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Please use this identifier to cite or link to this item: http://repository.li.mahidol.ac.th/dspace/handle/123456789/47472
Title: Glutathione S-transferase (GST) of American Cockroach, Periplaneta americana: Classes, Isoforms, and Allergenicity
Authors: Nitat Sookrung
Onrapak Reamtong
Rojana Poolphol
Nitaya Indrawattana
Watee Seesuay
Nawannaporn Saelim
Pongsakorn Tantilipikorn
Chaweewan Bunnag
Wanpen Chaicumpa
Anchalee Tungtrongchitr
Mahidol University
Faculty of Medicine, Siriraj Hospital, Mahidol University
Keywords: Multidisciplinary
Issue Date: 1-Dec-2018
Citation: Scientific Reports. Vol.8, No.1 (2018)
Abstract: © 2017 The Author(s). Insect glutathione S-transferases (GSTs) play important roles in insecticide/drug resistance and stress response. Medically, GSTs of house dust mites (Dermatophagoides pteronyssinus and Blomia tropicalis) and German cockroach (Blattella germanica) are human allergens. In this study, classes, isoforms and B-cell and allergenic epitopes of GST of American cockroach, Periplaneta americana, the predominant species in the tropics and subtropics were investigated for the first time. Enzymatically active native and recombinant P. americana-GSTs bound to IgE in sera of all P. americana allergic patients that were tested. By gel-based proteomics and multiple sequence alignments, the native GST comprises three isoforms of delta and sigma classes. All isoforms interacted with serum IgE of the cockroach allergic subjects. Molecularly, the protein contains six B-cell epitopes; two epitopes located at β1-α1 and β4-α3 regions bound to patients' serum IgE, indicating that they are allergenic. P. americana are ubiquitous and their GST can sensitize humans to allergic diseases; thus, the protein should be included in the allergen array for component resolved diagnosis (CRD) of allergic patients, either by skin prick test or specific IgE determination. The GST is suitable also as a target of environmental allergen detection and quantification for intervention of cockroach sensitization and allergic morbidity.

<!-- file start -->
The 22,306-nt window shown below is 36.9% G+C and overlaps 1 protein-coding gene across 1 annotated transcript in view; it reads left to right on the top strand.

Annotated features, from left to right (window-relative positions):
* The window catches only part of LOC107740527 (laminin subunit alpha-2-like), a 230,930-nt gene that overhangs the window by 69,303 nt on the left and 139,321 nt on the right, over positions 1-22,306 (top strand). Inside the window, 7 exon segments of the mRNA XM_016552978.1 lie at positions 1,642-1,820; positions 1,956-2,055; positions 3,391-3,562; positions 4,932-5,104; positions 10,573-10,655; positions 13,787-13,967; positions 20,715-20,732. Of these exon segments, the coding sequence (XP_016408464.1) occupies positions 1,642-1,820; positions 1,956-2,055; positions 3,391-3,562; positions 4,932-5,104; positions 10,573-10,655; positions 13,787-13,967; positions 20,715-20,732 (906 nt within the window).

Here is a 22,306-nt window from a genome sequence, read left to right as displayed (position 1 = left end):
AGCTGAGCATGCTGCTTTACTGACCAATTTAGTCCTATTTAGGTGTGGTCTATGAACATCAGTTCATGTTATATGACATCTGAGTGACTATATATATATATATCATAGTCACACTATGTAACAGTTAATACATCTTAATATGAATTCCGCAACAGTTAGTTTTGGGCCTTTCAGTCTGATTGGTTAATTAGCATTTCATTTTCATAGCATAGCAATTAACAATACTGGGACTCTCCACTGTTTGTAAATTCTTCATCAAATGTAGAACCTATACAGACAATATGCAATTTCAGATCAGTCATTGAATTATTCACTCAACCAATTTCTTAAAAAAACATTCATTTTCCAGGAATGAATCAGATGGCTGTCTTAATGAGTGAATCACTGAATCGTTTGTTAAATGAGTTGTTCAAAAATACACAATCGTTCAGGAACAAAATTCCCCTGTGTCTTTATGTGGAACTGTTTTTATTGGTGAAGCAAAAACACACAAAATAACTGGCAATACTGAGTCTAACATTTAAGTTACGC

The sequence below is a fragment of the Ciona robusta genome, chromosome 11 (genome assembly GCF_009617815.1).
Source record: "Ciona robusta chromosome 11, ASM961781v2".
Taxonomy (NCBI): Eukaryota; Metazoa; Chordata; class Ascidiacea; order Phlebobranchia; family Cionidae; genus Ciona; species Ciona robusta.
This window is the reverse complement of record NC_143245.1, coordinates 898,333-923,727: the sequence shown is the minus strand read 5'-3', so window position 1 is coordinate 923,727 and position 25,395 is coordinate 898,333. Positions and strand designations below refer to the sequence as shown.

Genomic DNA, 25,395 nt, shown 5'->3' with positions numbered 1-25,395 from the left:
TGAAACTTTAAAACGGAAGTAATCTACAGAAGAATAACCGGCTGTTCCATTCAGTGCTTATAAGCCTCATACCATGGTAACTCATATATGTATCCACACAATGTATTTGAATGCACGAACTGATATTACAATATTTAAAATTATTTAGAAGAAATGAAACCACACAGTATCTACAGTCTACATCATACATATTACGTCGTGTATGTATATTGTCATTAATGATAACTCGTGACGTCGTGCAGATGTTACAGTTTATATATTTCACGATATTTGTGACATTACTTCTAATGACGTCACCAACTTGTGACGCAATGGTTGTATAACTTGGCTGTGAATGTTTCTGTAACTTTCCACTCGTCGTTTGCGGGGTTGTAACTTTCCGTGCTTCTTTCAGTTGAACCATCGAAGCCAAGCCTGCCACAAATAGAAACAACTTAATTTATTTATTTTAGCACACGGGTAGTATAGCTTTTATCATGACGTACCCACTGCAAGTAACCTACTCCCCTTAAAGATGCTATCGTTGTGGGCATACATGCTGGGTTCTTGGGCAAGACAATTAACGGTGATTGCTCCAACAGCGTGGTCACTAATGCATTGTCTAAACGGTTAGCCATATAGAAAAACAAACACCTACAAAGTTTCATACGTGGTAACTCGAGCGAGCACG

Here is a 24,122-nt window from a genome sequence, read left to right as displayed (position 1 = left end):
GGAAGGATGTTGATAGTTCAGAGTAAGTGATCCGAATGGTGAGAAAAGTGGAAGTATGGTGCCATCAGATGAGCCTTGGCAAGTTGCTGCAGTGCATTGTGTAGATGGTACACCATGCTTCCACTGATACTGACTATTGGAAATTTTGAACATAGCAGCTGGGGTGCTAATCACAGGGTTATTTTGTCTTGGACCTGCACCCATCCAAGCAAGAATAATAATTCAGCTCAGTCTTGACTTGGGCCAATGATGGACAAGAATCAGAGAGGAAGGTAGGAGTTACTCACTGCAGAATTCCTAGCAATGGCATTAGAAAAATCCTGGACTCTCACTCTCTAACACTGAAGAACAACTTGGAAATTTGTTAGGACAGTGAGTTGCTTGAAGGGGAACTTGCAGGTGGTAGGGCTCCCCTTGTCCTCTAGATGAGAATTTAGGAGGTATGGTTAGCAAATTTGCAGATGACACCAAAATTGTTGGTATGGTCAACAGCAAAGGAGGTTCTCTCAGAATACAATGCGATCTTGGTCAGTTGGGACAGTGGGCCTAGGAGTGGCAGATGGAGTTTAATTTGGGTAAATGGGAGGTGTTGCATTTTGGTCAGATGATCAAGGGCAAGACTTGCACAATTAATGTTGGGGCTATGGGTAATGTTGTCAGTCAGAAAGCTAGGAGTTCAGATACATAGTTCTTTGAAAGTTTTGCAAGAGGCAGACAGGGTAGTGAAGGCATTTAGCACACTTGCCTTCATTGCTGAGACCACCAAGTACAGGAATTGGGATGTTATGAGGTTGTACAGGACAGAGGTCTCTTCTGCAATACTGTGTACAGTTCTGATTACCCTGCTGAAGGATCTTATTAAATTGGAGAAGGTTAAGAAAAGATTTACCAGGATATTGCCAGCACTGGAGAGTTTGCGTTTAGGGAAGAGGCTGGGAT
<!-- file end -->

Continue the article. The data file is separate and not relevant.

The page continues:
URI: https://www.scopus.com/inward/record.uri?partnerID=HzOxMe3b&scp=85040467437&origin=inward
http://repository.li.mahidol.ac.th/dspace/handle/123456789/47472
ISSN: 20452322
Appears in Collections:Scopus 2018

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